The Wild Cherry or Gean Tree (Prunus avium) is a very pretty native tree. It is well-suited to a large garden or part of a new native woodland planting.
Wild Cherry has smooth grey bark, which exhibits mahogany-red colouring, in time peeling and becoming deeply fissured.
It has attractive, white cup-shaped flowers in clusters along with leaves that appear in spring.
This tree is of primary importance as a key native species and will create an important food source for a number of avian species.
The leaves are 7 - 14 cm long and 4 - 7 cm broad, shiny green above, variably finely downy beneath, with a serrated edge. In autumn, the leaves turn orange, pink or red before falling.
On mature trees summer sees the production of masses of brilliantly coloured red-black coloured cherries. The jury is out on their edible qualities!
The fruit are readily eaten by numerous birds and mammals, which digest the fruit flesh and disperse the seeds in their droppings.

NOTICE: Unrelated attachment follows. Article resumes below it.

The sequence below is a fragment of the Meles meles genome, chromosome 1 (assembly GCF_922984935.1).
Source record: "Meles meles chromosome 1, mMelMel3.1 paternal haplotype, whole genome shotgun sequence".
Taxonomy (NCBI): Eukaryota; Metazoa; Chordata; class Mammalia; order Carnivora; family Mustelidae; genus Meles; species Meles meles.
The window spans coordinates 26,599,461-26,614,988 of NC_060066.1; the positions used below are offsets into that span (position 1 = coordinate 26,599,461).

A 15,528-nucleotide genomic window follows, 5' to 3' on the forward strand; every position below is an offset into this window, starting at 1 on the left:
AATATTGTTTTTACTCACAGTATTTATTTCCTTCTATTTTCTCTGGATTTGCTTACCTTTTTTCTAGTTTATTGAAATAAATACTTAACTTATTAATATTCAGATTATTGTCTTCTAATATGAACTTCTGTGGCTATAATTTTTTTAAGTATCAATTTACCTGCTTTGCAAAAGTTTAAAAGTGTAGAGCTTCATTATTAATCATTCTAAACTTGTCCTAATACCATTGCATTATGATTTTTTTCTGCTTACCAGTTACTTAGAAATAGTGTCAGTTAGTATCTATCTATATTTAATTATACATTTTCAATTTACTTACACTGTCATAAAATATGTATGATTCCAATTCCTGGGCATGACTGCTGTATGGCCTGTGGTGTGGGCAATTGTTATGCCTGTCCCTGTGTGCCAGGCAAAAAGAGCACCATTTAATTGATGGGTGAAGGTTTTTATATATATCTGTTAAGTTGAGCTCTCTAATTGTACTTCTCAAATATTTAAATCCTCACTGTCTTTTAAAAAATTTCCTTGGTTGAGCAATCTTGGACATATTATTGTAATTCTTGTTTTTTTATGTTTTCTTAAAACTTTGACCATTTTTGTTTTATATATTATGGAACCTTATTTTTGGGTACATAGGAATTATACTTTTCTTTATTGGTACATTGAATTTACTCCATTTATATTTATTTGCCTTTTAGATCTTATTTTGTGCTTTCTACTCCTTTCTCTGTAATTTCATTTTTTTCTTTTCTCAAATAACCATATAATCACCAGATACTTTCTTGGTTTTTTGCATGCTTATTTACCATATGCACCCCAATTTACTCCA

The tree exudes a gum from wounds in the bark, by which it seals the wounds to exclude insects and fungal infections.
Wild Cherries have been an item of human food for several thousands of years. The stones have been found in deposits at bronze age settlements throughout Europe, including in Britain.
By 800 BC, cherries were being deliberately cultivated in Turkey, and soon after in Greece.
As the ancestor of the cultivated sweet cherry, the Wild Cherry is one of the two cherry species which supply most of the world's commercial cultivars of edible cherry.
The hard, reddish-brown wood is valued as a hardwood for turnery, and making cabinets and musical instruments
The fruit can be cooked in pies etc or used to make preserves
The gum from bark wounds is aromatic and can be chewed as a substitute for chewing gum
Medicine can be prepared from the stalks of the drupes that is astringent, antitussive, and diuretic
A green dye can also be prepared from the plant
The fruit stalks are astringent and diuretic
Mythology and symbolism
In The Scottish Highlands folklore tells us that the wild cherry had mysterious qualities, and encountering one was considered auspicious and fateful.
DISCLAMER : Any uses for trees or tree extracts. whether edible or medicinal, have not been tried or tested by EFORESTS.CO.UK so please take caution and seek proper advice before attempting any recipes or medicinal extracts from any of the trees listed on our site.
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